We want to decode a line, so we’ll use bash’s handy process substitution (it uses the <(command) syntax and replaces a file with a command’s output)

Decoded syscall

After that you have the EXECVE type log, which has the parsed arguments for the syscall.

After the EXECVE you have entries for CWD and also the PATH of the invoked command (these are self explanatory).

Lastly, you have the PROCTITLE which as the name suggest, gives you the title of the process being executed (this may or may not match with the command ran, see consideration 2 at the end of the article).

You can find more details on auditd logging in here:

In order to parse this with ELK, you’ll probably want to forward this log to a centralized log server using your solution of choice (filebeat, wazuh agent, etc..).

For those unaware, ELK is an integrated solution which consists of 3 components. Elastic search (non-relational db), Logstash (a data parser that allows you to normalize or enrich the data) and Kibana (which allows you to visualize the info in a simple matter as well as defining custom dashboards). Warning, I’m only scratching the surface of ELK. If you’re not familiar with it, you should read more at

After doing this, you’ll need to write a custom script in logstash in order to parse the command. This is needed because on commands that have multiple arguments, you’ll see a line divided by command arguments. Running “cat test1 test2 test3 test4” will output the following.

Showing commands in this way is not only difficult to read, but more importantly, it makes writing custom regex rules harder. In order to prevent this, we’re going to write a simple ruby script in logstash that will process the EXECVE line and join the command to make it more readable (and also easier to monitor with something like elastalert rules).

We save the script in /etc/logstash/audit_commands.rb and the source it in something like /etc/logstash/conf.d/202-filter-custom.conf with

After polishing your Kibana’s queries a bit, you can try to log into a test server and run a test command. In my case, doing an ssh testuser@testserver01 and running “whoami” got me an output similar to this:

Kibana visualization after some tuning

A couple of points to keep in mind with this approach:

1) You’re probably gonna want to filter some commands. For example, logging into a bash session through ssh will output about 16 syscalls, and if you’re saving all this output, you can easily fill up a drive when you’re monitoring a considerable number of instances (in this case, over 10k).

When bash initiates an interactive session, it has to perform some commands before giving you a prompt. To give you a practical example, here’s the output for the same instance as the previous picture (testserver01) without filtering. You’re going to want to filter these with a rule.

Startup commands on ssh login
Close up of the commands invoked at startup

2) There are some very common commands which are not going to get logged. These are bash built in functions. If you do an “echo test > testfile”, you’re only going to see a call to bash, and no echo. This is due to the fact that bash is not using the default binary (/usr/bin/echo) but rather the built in function. This also happens with the cd command, which doesn’t matter a lot since you’ll see the change in directory in the CWD variable. You can see a list of all bash built in commands here:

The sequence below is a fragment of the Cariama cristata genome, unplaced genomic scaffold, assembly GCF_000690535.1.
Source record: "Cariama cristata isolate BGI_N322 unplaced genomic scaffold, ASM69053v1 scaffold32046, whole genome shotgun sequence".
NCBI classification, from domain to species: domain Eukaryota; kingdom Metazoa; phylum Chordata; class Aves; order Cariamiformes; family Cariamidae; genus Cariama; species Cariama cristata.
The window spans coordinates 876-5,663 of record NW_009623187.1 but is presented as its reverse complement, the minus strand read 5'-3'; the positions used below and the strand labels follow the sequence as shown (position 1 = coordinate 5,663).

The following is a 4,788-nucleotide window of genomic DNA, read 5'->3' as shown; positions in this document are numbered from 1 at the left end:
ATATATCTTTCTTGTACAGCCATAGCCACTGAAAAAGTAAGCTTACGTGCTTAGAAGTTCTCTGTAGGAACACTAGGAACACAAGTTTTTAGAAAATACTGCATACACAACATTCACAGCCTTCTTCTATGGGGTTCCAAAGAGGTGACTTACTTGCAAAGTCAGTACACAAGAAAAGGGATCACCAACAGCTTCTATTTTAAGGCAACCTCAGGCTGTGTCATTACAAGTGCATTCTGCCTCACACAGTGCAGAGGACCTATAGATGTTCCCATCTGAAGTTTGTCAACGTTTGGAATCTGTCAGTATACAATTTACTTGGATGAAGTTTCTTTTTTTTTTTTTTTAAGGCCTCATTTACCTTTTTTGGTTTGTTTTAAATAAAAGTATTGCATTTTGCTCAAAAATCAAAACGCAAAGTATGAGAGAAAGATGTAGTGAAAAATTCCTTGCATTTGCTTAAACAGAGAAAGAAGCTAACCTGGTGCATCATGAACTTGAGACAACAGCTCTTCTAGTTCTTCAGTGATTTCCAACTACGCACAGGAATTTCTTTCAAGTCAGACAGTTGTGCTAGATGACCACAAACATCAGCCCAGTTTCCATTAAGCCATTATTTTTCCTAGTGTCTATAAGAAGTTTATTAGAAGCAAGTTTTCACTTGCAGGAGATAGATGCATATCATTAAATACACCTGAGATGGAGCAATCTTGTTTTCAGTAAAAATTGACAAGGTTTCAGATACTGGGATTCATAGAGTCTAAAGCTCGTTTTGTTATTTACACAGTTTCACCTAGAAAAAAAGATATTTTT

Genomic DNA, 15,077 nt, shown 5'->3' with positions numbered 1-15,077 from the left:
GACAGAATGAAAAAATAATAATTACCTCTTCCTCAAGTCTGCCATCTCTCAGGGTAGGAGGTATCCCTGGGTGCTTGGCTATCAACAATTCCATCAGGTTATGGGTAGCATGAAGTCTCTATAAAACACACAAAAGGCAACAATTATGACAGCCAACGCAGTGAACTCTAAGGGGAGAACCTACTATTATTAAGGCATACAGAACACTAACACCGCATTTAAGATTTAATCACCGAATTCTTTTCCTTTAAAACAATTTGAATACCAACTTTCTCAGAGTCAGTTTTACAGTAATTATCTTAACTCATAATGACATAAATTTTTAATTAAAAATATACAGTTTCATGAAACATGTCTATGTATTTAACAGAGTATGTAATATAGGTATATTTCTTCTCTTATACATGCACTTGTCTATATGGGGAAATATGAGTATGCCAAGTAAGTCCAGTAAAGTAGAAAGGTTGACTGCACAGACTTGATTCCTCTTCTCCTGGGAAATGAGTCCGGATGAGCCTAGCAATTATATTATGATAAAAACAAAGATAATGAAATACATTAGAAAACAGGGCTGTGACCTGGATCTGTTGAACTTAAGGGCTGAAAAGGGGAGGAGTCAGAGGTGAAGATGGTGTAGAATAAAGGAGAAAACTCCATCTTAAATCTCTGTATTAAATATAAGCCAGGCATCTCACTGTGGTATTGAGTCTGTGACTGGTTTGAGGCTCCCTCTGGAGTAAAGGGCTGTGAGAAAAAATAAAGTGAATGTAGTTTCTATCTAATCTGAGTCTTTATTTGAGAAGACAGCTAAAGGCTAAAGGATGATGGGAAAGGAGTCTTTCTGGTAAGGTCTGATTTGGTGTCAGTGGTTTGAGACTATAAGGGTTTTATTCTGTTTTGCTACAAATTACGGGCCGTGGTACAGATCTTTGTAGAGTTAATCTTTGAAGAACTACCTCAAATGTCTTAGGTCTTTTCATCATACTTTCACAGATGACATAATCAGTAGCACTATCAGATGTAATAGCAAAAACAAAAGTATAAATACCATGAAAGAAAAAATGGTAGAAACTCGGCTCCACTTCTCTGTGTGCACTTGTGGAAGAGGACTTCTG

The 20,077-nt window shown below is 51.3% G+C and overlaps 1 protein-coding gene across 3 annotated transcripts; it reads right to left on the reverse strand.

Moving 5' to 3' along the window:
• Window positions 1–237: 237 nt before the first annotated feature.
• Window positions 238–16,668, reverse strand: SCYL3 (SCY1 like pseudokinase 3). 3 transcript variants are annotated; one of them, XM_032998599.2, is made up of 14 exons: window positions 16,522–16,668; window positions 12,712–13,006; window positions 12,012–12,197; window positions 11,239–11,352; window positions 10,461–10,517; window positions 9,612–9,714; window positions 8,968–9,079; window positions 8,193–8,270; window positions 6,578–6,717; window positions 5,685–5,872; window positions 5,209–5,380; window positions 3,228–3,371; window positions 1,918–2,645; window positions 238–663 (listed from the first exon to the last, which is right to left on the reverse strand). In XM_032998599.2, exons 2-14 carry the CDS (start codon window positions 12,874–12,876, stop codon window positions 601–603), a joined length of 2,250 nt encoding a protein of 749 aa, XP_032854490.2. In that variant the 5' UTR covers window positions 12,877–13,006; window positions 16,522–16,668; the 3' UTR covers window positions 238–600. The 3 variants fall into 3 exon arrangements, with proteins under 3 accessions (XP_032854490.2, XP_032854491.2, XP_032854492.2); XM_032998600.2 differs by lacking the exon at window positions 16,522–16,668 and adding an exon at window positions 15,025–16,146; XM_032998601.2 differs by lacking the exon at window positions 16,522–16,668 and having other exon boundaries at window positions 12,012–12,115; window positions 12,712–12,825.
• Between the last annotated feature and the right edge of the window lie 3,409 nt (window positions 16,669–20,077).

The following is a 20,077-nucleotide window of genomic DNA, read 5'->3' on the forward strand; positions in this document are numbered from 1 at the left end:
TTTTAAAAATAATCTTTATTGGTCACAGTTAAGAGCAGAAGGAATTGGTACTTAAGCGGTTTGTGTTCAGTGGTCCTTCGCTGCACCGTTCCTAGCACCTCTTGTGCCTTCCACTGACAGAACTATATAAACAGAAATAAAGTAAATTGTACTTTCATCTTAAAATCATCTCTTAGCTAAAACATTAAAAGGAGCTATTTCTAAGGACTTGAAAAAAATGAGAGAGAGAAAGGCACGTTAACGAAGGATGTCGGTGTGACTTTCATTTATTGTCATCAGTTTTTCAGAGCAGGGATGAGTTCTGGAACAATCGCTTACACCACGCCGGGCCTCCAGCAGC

3) The ruby script only contemplates 100 arguments. Who would run a command with over 100 arguments you ask? Well, when you go into a folder with a lot of files, and you do something like a “ls *.log” to filter them, the wildcard gets expanded into every file ending in *.log before calling ls. If for any reason you need to get the full command, you should contemplate this.

4) You should limit the size of the audit.log file to prevent possible DOS attacks in which an attacker fills up your logging server’s space spamming commands. Don’t forget to set up an alert with this event, so that you dont only prevent these attacks, but also get notified when someone is doing them.

5) The very verbose nature of auditd allows you to get A LOT of output from a simple syscall. This includes, but is not restricted to: auid, uid, gid, euid, suid, current directory, process id, parent process id, etc… This info is easily parsed with logstash default plugins, and gives you a lot of tools to write custom and very detailed alerts. It allows you to get creative.

One example I can give you is a custom rule that we wrote that allows you to identify commands ran from a shell without an associated tty. Why is this useful you ask? Well, if you’ve ever compromised a machine through a service exploit, you’ll know that 90% of the times, you’re gonna get dropped in a really rudimentary shell without an associated tty. This is because this service wasn’t built with the idea of running shells as this user. Our happy hypothetical hacker will usually elevate to a more comfortable shell with python / socat / netcat or any other method that it chooses ( The Phineas Phisher stty magic is my favorite one.

Our custom auditd rule will let you identify this type of events, monitoring the following: first, a command with a service id (typically id < 1000). Second, a command without an associated tty (audit.tty=none). This should trigger one of the most severe alerts that your SOC should have.

As I mentioned before, this method of logging is far from perfect, and it requires some tuning, but after that, you’ll be able to get to the granularity level you choose, without being restricted to the information a third-party tool might give you.

Lastly, this solution involves several technologies which I briefly explained. This is by no means a comprehensive guide. Please see the references listed in order to go deeper on a particular subject.

I’m a security engineer who enjoys writing about experiences in the infosec field.